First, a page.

This post contains affiliate links. We’re slowly making our way through the Christian Heroes Then & Now books. Our latest read was Isobel Kuhn: On the Roof of the World, by Janet & Geoff Benge. This book is another inspiring story of a strong female who makes a great role model for young girls.
About Isobel Kuhn by Janet & Geoff Benge
Kuhn was raised by rather religious parents. She, herself, was devout until she got to college and one of her professor’s chastised her for her religious beliefs. She became an atheist soon after.
Kuhn dated a man for quite a while in college and was engaged–until she found out he was seeing other women and expected to do so during their marriage. Kuhn promptly dumped him.
She took a job as a teacher after college, but she was restless. Through a series of connections, she ended up wanting to become a missionary to the Lisu people in China. However, the path to missionary work was not a smooth one. I admired her determination, grit, and unfailing devotion to her goal.
Eventually, Kuhn did become a missionary to China, but that didn’t mean she immediately got to the Lisu people she had wanted to serve for so long. The Benges shared how difficult it was to be a missionary at the time–Kuhn regularly had to deal with fleas and lice. While some people may think of missionary work as exotic and exciting, Kuhn’s story shows that it sometimes involves arduous travel and death of those you grow to love.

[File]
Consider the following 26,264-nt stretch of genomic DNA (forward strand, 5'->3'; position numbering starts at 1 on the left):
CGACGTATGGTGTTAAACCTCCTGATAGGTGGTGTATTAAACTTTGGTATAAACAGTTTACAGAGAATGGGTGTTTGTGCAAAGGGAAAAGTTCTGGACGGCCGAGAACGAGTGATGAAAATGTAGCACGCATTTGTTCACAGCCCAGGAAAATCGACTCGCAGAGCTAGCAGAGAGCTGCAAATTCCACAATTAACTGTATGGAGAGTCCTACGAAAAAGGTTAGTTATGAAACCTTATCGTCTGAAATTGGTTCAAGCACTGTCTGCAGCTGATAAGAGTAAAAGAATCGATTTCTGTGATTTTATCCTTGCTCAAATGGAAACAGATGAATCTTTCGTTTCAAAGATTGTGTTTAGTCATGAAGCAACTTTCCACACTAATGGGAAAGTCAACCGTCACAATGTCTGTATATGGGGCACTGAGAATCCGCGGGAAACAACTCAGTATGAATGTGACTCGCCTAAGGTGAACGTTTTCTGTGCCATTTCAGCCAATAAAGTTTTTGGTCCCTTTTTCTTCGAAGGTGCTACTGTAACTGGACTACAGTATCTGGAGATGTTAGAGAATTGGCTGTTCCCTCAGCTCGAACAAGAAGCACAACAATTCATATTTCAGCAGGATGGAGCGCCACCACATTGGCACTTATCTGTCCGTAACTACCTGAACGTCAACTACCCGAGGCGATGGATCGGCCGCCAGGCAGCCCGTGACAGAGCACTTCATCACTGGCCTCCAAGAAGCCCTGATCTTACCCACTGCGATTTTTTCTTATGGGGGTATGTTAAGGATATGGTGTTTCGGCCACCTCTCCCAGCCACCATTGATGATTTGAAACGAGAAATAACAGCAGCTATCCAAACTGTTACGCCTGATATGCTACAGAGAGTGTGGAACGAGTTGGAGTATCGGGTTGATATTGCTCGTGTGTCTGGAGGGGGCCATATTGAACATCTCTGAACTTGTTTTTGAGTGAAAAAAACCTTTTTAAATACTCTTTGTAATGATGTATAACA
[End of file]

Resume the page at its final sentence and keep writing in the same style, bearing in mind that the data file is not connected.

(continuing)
My Thoughts on the Book
Before I read this book, I had never heard of Isobel Kuhn. However, I was intrigued by her story. I appreciate how she explored her own religious beliefs, struggled with them, and then ultimately became confident as a Christian.
Another part of Kuhn’s story that gripped me was the fact that she had to separate from her daughter, Kathryn, when Kathryn was just a young girl of 6 or 7, so that her daughter could be educated in the mission school far from where Kuhn and her husband served. I could not imagine doing that. Apparently, that was the practice of the organization that Kuhn was a mission for. Still, her daughter went on to become a missionary herself and served in Thailand for 40 years, so she must have understood.
Overall, I learned quite a bit about Kuhn and her life, and I appreciated her devotion and determination.
I give Isobel Kuhn by Janet & Geoff Benge 4 out of 5 stars on the Mom’s Plans’ scale.